A Perspective on the Future of Aerospace
Aerospace sector will grow significantly in the next two decades and the younger generation has much to look forward to in terms of challenging and fulfilling opportunities
Aerospace field encompasses aeronautical engineering, missile and space technology. The former involves development of aircraft – both military and civil as well as gas turbine engines as well as navigational aids and the latter involves missiles that are required to operate within the atmosphere and the trans-atmospheric strategic ones and satellite launch vehicles.
Several recent studies (references 1 – 3) have presented the picture of what is likely to happen in coming times in the aerospace area over the World and India. McKinsey in their article (ref. 1) indicate “……Nonetheless, McKinsey research indicates that the industry’s globalization remains in its infancy. China, India, and Russia are likely to emerge as significant players over the next two decades, a development that will give Western companies major short-term cost-reduction opportunities that they must capture” and goes on to analyze why it thinks India has a possibility of enlarging its footprint in the aerospace area.
In a report by Price Waterhouse coopers (ref. 2), the national committee on defense of the Confederation of Indian Industries identifies five features with regard to the outlook for aerospace industry for India in coming times – (i) high domestic demand, (ii) offset policy, (iii) cost advantages, (iv) talent base and (v) possible leveraging of IT competitiveness. We should move forward with speed noting that China scores significantly on the points noted above and has the structure that enables it to move with the desired speed.
ANSYS in their commercial analysis of the role it will play in coming times (ref. 3) describes five areas in aerospace industry – propulsion, autonomous systems, additive manufacturing parts, maintenance, repair and operations. They emphasize that what will be a growing field is “multi-physics simulations and design”.
In the aircraft arena, indigenous development was slow and the major breakthrough came with the development of light combat aircraft (LCA). Once one system has been built and has acquired ownership by the services, demand for other variants has risen. One variant of LCA, namely the navy version is in advanced stages of development and another called Advanced medium combat aircraft (AMCA) is being conceived. While in the early stages of development most design and production related activities were restricted to Governmental sector, over a time, many activities of design have been outsourced to private entities. Also a fraction of production related jobs go to private manufacturing agencies. There is a growing understanding that unless private industry participates in design support and certainly production activities, the area cannot become a significant contributor to technological innovation and economy of the country. It should be recognized that the Governmental approach to Make in India supports this direction of expansion.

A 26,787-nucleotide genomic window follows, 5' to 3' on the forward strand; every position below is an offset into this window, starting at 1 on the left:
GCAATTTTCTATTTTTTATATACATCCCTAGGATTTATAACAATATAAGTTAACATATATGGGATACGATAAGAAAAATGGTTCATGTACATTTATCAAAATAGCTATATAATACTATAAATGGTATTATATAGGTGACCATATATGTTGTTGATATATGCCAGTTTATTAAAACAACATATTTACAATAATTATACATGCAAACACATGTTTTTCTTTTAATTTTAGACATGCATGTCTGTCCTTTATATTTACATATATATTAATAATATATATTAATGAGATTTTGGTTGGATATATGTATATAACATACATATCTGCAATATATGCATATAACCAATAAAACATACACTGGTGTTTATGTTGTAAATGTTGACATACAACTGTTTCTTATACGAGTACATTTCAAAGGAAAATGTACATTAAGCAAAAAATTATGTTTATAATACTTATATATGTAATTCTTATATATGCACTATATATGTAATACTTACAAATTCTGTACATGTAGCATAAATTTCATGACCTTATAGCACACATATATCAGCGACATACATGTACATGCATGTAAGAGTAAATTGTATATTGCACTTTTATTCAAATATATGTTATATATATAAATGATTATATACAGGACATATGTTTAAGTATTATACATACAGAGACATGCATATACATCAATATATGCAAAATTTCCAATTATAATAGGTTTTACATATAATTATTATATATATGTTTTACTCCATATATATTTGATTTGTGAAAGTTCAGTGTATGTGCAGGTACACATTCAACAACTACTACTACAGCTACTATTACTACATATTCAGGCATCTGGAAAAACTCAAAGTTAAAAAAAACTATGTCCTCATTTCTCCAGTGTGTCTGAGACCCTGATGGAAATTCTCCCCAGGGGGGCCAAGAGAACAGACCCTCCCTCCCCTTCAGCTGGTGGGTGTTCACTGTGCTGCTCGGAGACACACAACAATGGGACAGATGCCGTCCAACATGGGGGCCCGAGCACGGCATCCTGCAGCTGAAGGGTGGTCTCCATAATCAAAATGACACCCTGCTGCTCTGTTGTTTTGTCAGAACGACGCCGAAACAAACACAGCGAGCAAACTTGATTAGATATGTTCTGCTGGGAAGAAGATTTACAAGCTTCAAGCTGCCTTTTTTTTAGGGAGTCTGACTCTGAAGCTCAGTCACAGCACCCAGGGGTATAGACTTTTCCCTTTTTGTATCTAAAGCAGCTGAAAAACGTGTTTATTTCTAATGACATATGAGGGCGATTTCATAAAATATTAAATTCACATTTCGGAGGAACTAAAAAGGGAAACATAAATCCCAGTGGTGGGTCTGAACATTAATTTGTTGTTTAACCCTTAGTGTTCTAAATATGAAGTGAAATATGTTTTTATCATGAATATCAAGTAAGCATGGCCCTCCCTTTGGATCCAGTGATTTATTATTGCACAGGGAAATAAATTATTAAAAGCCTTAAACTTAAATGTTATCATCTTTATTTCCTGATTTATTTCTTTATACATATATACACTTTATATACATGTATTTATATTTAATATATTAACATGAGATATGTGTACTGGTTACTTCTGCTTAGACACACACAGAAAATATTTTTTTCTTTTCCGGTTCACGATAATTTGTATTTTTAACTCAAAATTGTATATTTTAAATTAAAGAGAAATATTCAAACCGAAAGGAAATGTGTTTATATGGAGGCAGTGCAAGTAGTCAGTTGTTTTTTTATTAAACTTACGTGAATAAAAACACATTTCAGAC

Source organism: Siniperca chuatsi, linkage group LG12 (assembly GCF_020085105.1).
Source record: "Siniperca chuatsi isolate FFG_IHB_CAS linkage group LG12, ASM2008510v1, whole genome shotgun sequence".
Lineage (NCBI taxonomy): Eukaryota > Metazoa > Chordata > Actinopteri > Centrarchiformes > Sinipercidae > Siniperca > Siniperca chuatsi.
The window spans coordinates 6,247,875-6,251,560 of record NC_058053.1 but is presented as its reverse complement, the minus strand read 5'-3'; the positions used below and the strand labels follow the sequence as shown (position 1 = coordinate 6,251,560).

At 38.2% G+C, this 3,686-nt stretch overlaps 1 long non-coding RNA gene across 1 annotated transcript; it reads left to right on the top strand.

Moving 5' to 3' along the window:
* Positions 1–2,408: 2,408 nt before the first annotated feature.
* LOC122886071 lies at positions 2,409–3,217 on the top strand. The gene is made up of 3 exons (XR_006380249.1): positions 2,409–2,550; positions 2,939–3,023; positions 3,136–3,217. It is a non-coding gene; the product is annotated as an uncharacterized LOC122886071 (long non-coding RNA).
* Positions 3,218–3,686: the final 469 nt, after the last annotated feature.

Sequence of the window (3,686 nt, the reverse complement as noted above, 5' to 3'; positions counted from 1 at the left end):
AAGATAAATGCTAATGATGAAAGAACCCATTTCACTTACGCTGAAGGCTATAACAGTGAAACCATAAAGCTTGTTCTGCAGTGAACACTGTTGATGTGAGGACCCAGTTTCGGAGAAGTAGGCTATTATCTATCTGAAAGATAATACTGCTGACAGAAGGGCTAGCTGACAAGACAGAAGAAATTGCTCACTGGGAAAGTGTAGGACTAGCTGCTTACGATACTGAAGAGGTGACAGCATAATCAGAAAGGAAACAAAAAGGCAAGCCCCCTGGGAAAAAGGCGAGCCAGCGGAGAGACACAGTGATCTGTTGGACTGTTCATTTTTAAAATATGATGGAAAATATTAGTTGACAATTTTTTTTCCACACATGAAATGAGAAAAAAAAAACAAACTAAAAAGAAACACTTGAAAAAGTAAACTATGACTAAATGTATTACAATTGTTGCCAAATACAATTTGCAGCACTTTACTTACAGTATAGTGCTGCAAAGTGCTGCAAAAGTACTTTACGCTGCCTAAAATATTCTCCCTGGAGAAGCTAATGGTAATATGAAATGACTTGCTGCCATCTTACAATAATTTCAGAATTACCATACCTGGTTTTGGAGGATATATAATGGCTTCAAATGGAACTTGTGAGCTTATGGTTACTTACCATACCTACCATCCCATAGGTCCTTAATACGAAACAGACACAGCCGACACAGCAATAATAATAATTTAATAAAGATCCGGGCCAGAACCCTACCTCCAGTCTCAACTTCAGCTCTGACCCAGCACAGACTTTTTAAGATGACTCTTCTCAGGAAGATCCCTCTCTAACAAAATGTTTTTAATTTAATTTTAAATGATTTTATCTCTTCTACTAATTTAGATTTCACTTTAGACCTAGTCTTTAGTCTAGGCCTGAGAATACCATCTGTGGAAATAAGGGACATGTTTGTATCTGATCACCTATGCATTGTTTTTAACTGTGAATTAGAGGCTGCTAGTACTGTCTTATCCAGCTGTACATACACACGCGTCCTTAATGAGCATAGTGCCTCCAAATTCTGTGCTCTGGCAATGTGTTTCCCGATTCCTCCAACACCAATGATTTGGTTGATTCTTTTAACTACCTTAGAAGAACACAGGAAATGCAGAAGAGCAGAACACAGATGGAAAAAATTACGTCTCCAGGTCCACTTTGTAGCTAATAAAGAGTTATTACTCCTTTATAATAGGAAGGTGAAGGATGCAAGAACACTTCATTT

Air traffic has been going up with travelling citizens including middle class constituting a large fraction apart from professional workers. This is opening up jobs at various levels. Aspects of maintenance continue to create demands on professionals trained in the support areas. It may require that the management of the schools in aeronautical engineering (not those in IIT’s and IISc) put in effort to link up with the airline service establishments to match the skill demanded for the profession.
The area that is likely to grow big is in short haul transport. Business in towns and cities located no more than a few hundred kilometers from each other will demand faster travel as well as delivery of goods. This opens up electricity based aircraft both for passenger traffic and cargo. An associated field that is opening up is unmanned aerial vehicles in many different ways across the World. These allow for opportunities for investments and start-ups as well
Missile development has also several segments, like computational activities, manufacture of precision components that are opening up even in private sector.
For a student graduating from the bachelor or master’s degree, many opportunities present themselves. For those who are inclined towards research, IISc, IIT Madras, IIT Bombay and IIT Kanpur have strong research activities in many disciplines of aerospace field. For students looking for job opportunities, ISRO, DRDO and HAL have many openings every year. Since these vacancies are filled in through a rigorous screening and interview process, the number who will qualify to be recruited will be limited. It also will require adequate preparation to get through this screening process. There are private small companies or ancillary outfits that work for the larger organizations and they have openings in simulation and manufacturing sector. These are far more concentrated around Bangalore, Chennai, Hyderabad and Mumbai.
In summary, aerospace field will grow significantly in the coming two decades and the younger generation has much to look forward to in terms of challenging and fulfilling opportunities.
(H S Mukunda, is a retired professor in Indian Institute of Science, Bangalore)